Jack Dorsey, CEO of Twitter and Square, is not pleased with the proposed new cryptocurrency legislation. In a letter posted to the firm’s site, he stressed how the legislation would affect Square, a financial services firm.

Square bought $50 million in bitcoin in October. The company has invested extensively in the cryptocurrency system, so Square has a lot of skin in the market. Restrictions create ‘unnecessary complexity and unfair opportunities for cryptocurrency customers to avoid controlled organizations for cryptocurrency transactions,’ writes Dorsey.

The legislation introduced by the Financial Crimes Enforcement Network (FinCEN) would require financial institutions (like Square) to protect personal information on the involved parties in cryptocurrency transactions. You can read a deep-dive here, but the most significant provision is for financial firms to obtain the name and physical address of all participants to any major transaction they are involved in.

The purpose of the legislation is to help deter some of the illicit uses of cryptocurrencies, such as drug trafficking, money laundering and “international terrorist financing,” but Dorsey’s main complaint is they’ll create “unwanted friction” among cryptocurrency users and investment firms, which could lead to “market distortions.”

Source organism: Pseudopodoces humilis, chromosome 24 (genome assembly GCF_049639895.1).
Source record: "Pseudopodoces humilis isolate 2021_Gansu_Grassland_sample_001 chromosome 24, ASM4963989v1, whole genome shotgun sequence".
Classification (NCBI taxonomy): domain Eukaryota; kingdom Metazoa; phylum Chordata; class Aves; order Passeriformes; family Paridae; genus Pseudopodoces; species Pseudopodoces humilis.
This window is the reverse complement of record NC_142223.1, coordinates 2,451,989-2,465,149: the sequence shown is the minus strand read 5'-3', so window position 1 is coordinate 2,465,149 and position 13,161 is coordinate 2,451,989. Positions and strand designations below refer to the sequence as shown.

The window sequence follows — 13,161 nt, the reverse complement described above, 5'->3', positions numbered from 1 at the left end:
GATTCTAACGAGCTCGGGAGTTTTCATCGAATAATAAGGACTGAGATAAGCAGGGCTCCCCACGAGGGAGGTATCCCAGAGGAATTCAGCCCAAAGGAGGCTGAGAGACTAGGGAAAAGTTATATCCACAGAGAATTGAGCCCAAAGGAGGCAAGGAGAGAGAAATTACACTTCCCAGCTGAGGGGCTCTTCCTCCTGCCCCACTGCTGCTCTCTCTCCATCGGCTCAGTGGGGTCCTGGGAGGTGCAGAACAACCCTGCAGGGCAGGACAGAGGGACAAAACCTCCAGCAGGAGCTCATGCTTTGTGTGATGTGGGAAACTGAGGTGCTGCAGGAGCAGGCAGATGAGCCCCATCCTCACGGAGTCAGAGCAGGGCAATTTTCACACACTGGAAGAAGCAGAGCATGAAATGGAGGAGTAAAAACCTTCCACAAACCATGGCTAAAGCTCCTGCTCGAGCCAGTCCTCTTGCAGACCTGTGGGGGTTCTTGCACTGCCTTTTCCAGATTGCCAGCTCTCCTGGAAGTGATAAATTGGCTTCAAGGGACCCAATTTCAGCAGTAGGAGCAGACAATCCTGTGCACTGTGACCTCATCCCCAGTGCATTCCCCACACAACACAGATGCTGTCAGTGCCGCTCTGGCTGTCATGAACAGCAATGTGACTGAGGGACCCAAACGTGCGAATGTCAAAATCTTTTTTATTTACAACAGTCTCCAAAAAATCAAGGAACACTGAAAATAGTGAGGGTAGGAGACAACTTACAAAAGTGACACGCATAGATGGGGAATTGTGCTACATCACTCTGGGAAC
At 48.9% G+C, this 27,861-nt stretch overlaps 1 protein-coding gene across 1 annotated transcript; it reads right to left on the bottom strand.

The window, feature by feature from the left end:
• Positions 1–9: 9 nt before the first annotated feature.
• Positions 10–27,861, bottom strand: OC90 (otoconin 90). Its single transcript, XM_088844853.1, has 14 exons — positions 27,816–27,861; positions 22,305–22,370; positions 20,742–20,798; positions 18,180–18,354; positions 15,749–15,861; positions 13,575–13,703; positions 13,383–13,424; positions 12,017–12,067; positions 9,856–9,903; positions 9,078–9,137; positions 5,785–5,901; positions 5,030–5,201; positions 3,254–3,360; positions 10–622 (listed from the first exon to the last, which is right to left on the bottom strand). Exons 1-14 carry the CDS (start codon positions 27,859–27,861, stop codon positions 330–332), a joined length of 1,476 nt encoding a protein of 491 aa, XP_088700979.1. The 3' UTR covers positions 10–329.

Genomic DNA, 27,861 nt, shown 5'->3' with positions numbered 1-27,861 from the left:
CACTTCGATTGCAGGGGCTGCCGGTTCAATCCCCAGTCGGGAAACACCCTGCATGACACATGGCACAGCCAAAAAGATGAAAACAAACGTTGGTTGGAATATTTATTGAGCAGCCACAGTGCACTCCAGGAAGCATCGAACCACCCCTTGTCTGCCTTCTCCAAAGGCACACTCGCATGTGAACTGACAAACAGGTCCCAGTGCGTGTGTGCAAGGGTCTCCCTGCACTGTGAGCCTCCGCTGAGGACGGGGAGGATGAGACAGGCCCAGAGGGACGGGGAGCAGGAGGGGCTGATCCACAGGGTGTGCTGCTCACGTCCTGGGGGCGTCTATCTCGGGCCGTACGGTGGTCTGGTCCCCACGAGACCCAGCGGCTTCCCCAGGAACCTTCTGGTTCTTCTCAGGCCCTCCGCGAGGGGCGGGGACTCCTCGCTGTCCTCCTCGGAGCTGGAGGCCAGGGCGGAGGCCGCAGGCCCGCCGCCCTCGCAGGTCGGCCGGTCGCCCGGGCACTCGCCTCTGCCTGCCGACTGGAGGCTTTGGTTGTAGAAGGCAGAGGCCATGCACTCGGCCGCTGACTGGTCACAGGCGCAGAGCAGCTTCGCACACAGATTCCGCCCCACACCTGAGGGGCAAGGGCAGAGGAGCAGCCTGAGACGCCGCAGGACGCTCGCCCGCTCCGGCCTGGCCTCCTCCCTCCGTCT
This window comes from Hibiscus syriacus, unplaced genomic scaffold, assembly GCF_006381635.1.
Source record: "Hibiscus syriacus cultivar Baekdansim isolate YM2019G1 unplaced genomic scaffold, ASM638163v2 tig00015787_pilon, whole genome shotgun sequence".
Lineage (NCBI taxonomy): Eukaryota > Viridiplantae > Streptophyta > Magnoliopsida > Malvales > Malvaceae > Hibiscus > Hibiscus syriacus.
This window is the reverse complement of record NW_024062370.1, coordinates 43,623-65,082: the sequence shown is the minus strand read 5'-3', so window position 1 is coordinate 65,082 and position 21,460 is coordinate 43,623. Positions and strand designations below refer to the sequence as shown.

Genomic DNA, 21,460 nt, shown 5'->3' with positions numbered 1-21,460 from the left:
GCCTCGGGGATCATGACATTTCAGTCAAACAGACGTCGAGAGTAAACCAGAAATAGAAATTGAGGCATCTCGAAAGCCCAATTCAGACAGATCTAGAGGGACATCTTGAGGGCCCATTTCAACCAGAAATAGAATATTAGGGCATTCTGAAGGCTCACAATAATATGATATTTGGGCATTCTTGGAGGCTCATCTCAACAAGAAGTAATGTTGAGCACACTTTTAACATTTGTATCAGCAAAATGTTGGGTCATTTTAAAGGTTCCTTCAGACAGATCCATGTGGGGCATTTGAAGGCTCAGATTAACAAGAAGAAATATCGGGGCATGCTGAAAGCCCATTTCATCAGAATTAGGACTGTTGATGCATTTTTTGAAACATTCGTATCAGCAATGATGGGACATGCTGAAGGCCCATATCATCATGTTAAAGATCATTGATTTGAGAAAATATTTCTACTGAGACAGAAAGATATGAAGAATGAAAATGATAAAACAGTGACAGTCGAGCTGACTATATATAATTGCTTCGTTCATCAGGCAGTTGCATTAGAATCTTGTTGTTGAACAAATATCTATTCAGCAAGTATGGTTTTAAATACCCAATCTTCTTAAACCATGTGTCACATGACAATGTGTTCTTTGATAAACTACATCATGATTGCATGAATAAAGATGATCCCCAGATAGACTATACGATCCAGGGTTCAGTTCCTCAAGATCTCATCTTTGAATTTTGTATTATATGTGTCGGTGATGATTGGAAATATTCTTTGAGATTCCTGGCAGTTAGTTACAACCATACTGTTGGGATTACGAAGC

To use the example included in the text, say a parent uses Square to send $4,000 in bitcoin to their child. Even if the child uses a private bitcoin wallet on her own computer, Square will be obliged to collect her private information, like her physical address. Dorsey, along with other consumer advocates, sees this as an over-reach, especially given the transparent nature of the blockchain.

Dorsey claims that the legislation could end up driving consumers ‘to use non-custodial wallets or platforms outside the U.S. to move their money more easily,’ causing FinCEN to have ‘less exposure in the cryptocurrency environment than it has today.’ Simply put, if people have to provide personal data to a bank in order to make a payment, they would stop using the bank—

What would be more, Dorsey writes, creativity is hampered. “The complex and expensive information collection and reporting requirements deprive U.S. companies like Square of the opportunity to compete in the global field to enable cryptocurrency as a tool for economic emancipation.”

The letter was sent as part of the Regulation’s unusually short consultation period. The normal public consultation period for these forms of legislation is 60 days, but the comment period for this plan is 15 days—many of which were vacations. The Treasury Department’s explanation for this is due to “significant national security imperatives,” although it does not include any more examples.




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